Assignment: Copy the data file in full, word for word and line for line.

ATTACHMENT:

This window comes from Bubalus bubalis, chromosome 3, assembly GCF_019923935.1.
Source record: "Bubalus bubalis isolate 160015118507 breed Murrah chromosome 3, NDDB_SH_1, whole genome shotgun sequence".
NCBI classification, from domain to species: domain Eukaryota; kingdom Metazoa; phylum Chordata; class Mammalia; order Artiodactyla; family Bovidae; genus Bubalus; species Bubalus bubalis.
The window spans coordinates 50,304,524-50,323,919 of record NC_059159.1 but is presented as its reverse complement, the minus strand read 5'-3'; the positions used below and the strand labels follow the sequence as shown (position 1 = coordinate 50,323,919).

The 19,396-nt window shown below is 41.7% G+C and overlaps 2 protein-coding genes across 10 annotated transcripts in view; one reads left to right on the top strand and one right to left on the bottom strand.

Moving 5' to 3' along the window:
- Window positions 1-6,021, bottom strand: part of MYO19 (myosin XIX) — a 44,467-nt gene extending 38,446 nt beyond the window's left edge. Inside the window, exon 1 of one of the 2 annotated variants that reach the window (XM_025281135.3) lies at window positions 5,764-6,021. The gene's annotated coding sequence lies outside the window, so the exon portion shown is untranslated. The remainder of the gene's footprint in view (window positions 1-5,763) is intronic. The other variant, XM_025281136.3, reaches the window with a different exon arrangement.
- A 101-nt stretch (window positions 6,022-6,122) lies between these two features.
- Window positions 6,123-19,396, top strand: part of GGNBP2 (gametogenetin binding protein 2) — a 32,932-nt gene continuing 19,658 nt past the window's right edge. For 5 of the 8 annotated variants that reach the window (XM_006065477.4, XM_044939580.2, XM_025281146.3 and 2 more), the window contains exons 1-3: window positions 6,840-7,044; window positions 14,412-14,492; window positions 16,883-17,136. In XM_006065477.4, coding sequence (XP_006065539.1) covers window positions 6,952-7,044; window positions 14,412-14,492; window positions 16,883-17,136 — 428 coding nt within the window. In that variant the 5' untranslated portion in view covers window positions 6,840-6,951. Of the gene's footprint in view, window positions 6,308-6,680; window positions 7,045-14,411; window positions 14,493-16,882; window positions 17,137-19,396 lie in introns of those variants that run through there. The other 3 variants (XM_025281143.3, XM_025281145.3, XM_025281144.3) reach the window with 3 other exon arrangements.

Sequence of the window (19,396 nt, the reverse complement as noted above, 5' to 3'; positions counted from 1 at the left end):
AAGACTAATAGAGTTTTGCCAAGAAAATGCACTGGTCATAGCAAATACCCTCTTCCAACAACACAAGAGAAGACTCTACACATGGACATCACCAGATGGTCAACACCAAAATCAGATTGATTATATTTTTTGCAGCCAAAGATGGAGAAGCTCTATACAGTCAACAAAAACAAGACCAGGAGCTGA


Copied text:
This window comes from Bubalus bubalis, chromosome 3, assembly GCF_019923935.1.
Source record: "Bubalus bubalis isolate 160015118507 breed Murrah chromosome 3, NDDB_SH_1, whole genome shotgun sequence".
NCBI classification, from domain to species: domain Eukaryota; kingdom Metazoa; phylum Chordata; class Mammalia; order Artiodactyla; family Bovidae; genus Bubalus; species Bubalus bubalis.
The window spans coordinates 50,304,524-50,323,919 of record NC_059159.1 but is presented as its reverse complement, the minus strand read 5'-3'; the positions used below and the strand labels follow the sequence as shown (position 1 = coordinate 50,323,919).

The 19,396-nt window shown below is 41.7% G+C and overlaps 2 protein-coding genes across 10 annotated transcripts in view; one reads left to right on the top strand and one right to left on the bottom strand.

Moving 5' to 3' along the window:
- Window positions 1-6,021, bottom strand: part of MYO19 (myosin XIX) — a 44,467-nt gene extending 38,446 nt beyond the window's left edge. Inside the window, exon 1 of one of the 2 annotated variants that reach the window (XM_025281135.3) lies at window positions 5,764-6,021. The gene's annotated coding sequence lies outside the window, so the exon portion shown is untranslated. The remainder of the gene's footprint in view (window positions 1-5,763) is intronic. The other variant, XM_025281136.3, reaches the window with a different exon arrangement.
- A 101-nt stretch (window positions 6,022-6,122) lies between these two features.
- Window positions 6,123-19,396, top strand: part of GGNBP2 (gametogenetin binding protein 2) — a 32,932-nt gene continuing 19,658 nt past the window's right edge. For 5 of the 8 annotated variants that reach the window (XM_006065477.4, XM_044939580.2, XM_025281146.3 and 2 more), the window contains exons 1-3: window positions 6,840-7,044; window positions 14,412-14,492; window positions 16,883-17,136. In XM_006065477.4, coding sequence (XP_006065539.1) covers window positions 6,952-7,044; window positions 14,412-14,492; window positions 16,883-17,136 — 428 coding nt within the window. In that variant the 5' untranslated portion in view covers window positions 6,840-6,951. Of the gene's footprint in view, window positions 6,308-6,680; window positions 7,045-14,411; window positions 14,493-16,882; window positions 17,137-19,396 lie in introns of those variants that run through there. The other 3 variants (XM_025281143.3, XM_025281145.3, XM_025281144.3) reach the window with 3 other exon arrangements.

Sequence of the window (19,396 nt, the reverse complement as noted above, 5' to 3'; positions counted from 1 at the left end):
AAGACTAATAGAGTTTTGCCAAGAAAATGCACTGGTCATAGCAAATACCCTCTTCCAACAACACAAGAGAAGACTCTACACATGGACATCACCAGATGGTCAACACCAAAATCAGATTGATTATATTTTTTGCAGCCAAAGATGGAGAAGCTCTATACAGTCAACAAAAACAAGACCAGGAGCTGA